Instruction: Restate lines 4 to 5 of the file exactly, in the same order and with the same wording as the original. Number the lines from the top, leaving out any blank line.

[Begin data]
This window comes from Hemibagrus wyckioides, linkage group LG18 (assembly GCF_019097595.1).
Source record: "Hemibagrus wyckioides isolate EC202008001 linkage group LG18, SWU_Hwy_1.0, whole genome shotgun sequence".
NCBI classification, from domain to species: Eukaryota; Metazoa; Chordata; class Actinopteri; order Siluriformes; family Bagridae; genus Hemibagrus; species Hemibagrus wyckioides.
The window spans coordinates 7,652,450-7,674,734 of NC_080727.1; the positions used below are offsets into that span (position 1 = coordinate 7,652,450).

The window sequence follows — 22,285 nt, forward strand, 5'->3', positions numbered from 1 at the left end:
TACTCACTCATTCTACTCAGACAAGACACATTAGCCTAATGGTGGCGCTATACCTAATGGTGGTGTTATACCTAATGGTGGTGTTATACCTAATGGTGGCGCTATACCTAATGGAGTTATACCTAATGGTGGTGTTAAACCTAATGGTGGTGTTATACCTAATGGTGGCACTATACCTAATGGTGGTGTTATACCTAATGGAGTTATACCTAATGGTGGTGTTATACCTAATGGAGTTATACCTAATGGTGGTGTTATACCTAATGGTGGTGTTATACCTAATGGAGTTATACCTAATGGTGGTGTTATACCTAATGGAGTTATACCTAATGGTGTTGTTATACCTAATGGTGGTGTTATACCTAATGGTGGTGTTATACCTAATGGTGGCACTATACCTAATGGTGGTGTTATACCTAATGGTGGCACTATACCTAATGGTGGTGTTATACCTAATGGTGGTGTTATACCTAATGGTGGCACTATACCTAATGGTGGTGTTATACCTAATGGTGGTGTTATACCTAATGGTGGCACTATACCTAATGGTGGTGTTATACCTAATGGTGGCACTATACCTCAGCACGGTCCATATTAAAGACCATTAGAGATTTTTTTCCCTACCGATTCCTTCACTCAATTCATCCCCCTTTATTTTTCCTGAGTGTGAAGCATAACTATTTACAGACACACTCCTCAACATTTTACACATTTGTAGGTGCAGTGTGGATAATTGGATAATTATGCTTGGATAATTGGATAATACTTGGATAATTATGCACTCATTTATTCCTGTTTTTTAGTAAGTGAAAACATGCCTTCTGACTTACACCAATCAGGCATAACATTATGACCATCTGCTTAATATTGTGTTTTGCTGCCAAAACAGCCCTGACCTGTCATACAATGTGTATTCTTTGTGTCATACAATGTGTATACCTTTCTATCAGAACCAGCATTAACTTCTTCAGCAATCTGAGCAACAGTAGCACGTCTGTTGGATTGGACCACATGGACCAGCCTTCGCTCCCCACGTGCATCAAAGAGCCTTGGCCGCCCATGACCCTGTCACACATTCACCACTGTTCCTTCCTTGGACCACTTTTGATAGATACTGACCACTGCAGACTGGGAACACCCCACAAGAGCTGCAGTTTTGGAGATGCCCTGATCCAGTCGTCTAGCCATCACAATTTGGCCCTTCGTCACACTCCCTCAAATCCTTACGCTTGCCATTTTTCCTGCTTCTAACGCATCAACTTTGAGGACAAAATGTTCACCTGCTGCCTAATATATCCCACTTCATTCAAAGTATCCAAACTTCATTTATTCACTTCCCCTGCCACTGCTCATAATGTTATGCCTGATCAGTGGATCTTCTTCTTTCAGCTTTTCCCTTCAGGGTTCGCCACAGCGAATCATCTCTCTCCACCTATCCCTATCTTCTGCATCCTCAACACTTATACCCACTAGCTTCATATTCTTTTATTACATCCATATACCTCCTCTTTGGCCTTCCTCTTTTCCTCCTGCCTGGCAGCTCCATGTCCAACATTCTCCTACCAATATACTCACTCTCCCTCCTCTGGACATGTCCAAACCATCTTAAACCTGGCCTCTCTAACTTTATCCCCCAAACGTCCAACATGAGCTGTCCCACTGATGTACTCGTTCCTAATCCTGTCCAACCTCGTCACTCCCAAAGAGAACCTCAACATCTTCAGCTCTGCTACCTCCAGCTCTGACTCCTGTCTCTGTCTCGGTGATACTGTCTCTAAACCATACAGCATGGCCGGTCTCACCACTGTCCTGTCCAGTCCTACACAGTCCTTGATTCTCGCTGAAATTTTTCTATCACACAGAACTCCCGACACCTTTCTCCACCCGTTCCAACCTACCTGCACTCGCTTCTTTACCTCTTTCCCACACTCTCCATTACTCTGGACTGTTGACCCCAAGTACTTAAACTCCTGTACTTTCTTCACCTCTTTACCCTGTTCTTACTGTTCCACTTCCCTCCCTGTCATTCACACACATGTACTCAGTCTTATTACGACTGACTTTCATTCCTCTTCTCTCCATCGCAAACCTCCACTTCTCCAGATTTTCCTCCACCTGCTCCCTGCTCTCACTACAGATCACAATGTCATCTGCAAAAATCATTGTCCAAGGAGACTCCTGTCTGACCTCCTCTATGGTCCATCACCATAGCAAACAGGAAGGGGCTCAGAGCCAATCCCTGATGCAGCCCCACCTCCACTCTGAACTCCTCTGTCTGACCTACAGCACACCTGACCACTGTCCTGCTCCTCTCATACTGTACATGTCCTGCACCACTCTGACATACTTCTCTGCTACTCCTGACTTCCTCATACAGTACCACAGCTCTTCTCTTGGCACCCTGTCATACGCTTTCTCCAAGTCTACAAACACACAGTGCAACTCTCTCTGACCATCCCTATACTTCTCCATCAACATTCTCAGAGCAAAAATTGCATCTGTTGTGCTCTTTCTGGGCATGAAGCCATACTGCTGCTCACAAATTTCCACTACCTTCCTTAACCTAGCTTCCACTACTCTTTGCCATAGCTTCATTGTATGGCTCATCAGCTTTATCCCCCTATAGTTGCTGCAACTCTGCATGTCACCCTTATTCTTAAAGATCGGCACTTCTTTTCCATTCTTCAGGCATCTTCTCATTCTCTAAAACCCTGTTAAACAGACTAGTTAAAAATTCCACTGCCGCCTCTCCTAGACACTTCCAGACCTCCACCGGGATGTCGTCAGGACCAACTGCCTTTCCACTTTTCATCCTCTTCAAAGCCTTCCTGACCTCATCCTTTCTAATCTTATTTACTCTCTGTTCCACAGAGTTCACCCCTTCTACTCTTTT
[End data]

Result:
The window spans coordinates 7,652,450-7,674,734 of NC_080727.1; the positions used below are offsets into that span (position 1 = coordinate 7,652,450).

The window sequence follows — 22,285 nt, forward strand, 5'->3', positions numbered from 1 at the left end: